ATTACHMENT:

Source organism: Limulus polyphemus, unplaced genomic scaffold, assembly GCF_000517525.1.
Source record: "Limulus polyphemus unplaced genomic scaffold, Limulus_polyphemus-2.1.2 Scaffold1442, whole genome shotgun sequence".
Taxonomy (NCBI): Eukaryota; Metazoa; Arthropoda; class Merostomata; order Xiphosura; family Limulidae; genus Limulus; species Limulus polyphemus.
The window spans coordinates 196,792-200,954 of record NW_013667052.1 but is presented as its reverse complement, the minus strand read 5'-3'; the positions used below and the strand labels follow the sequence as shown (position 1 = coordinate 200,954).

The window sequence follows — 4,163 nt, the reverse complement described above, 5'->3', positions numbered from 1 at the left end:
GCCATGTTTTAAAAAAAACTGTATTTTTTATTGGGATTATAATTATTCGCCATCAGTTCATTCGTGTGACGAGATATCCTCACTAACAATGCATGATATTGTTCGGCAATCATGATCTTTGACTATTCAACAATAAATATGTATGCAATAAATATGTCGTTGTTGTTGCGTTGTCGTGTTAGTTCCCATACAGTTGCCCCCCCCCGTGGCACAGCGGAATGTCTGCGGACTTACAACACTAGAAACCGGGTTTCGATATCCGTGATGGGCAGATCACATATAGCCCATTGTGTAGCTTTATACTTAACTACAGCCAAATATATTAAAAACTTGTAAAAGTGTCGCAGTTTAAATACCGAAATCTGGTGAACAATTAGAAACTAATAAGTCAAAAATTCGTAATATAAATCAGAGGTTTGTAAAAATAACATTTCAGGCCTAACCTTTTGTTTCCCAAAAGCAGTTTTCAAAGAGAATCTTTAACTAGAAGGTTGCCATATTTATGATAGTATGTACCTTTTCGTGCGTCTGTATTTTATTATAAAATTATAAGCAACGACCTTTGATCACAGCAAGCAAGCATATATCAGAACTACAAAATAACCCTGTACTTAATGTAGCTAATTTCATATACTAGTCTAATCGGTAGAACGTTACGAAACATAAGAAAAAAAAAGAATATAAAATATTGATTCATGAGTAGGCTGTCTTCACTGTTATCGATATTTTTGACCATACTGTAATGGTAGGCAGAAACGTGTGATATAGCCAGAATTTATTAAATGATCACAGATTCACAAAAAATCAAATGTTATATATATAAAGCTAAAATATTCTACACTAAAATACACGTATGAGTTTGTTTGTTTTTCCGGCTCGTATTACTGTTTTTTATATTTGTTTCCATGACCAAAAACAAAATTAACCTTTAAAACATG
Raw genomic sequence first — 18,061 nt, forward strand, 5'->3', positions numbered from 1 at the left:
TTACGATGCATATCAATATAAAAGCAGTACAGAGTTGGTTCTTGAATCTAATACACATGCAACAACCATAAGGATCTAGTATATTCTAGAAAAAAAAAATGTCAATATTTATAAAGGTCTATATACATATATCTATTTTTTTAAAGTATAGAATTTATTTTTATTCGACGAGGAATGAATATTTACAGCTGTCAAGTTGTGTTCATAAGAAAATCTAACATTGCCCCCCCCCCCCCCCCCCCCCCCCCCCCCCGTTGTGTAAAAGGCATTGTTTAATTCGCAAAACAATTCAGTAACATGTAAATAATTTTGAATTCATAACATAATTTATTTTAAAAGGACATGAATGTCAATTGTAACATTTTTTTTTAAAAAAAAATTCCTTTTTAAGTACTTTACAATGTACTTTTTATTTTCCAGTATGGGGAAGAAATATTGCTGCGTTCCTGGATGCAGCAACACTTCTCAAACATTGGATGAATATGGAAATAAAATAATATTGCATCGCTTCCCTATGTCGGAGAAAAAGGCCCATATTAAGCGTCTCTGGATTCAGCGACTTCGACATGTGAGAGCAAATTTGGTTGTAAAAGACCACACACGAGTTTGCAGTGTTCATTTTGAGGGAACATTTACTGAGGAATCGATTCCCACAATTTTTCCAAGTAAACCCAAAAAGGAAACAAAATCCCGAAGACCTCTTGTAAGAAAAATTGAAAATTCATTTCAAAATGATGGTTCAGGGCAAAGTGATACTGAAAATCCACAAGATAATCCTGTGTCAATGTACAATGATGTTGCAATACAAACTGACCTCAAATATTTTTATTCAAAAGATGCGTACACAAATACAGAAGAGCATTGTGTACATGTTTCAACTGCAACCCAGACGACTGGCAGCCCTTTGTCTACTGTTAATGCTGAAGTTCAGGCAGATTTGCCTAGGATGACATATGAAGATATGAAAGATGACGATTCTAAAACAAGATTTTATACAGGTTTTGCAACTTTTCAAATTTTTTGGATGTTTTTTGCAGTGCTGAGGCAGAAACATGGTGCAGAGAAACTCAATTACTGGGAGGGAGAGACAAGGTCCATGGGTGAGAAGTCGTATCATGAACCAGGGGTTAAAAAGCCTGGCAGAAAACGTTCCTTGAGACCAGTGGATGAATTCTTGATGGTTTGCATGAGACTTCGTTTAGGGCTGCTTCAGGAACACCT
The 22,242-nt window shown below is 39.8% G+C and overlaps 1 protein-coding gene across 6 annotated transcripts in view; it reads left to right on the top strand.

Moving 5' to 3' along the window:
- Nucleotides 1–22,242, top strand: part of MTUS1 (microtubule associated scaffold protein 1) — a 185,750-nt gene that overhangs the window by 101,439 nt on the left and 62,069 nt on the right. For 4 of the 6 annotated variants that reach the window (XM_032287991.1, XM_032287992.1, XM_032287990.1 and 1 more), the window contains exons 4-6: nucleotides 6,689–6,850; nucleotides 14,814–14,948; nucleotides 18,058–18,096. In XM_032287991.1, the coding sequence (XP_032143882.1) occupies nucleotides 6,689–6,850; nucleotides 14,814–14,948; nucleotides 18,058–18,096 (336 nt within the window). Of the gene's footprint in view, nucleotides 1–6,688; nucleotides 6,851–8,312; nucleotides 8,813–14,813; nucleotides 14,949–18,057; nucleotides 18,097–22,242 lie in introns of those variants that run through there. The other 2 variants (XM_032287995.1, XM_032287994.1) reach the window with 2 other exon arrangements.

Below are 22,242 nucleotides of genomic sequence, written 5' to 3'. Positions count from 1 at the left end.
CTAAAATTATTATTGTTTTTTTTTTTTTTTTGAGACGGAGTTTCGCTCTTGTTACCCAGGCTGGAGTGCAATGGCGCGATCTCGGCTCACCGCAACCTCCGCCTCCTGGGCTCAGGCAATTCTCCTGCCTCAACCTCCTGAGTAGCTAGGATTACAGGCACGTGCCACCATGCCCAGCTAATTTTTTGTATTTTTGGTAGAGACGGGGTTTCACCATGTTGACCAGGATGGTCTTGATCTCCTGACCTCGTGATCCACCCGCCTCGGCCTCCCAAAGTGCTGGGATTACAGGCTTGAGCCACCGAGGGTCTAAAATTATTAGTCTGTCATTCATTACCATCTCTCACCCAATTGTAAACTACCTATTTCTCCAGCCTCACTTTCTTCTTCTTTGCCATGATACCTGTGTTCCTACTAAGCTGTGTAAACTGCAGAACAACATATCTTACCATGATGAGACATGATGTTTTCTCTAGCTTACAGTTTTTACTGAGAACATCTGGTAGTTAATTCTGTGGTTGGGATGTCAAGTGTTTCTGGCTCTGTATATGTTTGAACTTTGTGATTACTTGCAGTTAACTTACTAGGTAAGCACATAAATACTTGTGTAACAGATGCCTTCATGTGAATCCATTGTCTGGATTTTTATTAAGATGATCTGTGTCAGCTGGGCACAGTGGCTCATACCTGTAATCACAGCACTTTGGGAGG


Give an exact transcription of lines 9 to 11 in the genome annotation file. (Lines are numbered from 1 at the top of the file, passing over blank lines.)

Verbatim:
The 22,242-nt window shown below is 39.8% G+C and overlaps 1 protein-coding gene across 6 annotated transcripts in view; it reads left to right on the top strand.

Moving 5' to 3' along the window:
- Nucleotides 1–22,242, top strand: part of MTUS1 (microtubule associated scaffold protein 1) — a 185,750-nt gene that overhangs the window by 101,439 nt on the left and 62,069 nt on the right. For 4 of the 6 annotated variants that reach the window (XM_032287991.1, XM_032287992.1, XM_032287990.1 and 1 more), the window contains exons 4-6: nucleotides 6,689–6,850; nucleotides 14,814–14,948; nucleotides 18,058–18,096. In XM_032287991.1, the coding sequence (XP_032143882.1) occupies nucleotides 6,689–6,850; nucleotides 14,814–14,948; nucleotides 18,058–18,096 (336 nt within the window). Of the gene's footprint in view, nucleotides 1–6,688; nucleotides 6,851–8,312; nucleotides 8,813–14,813; nucleotides 14,949–18,057; nucleotides 18,097–22,242 lie in introns of those variants that run through there. The other 2 variants (XM_032287995.1, XM_032287994.1) reach the window with 2 other exon arrangements.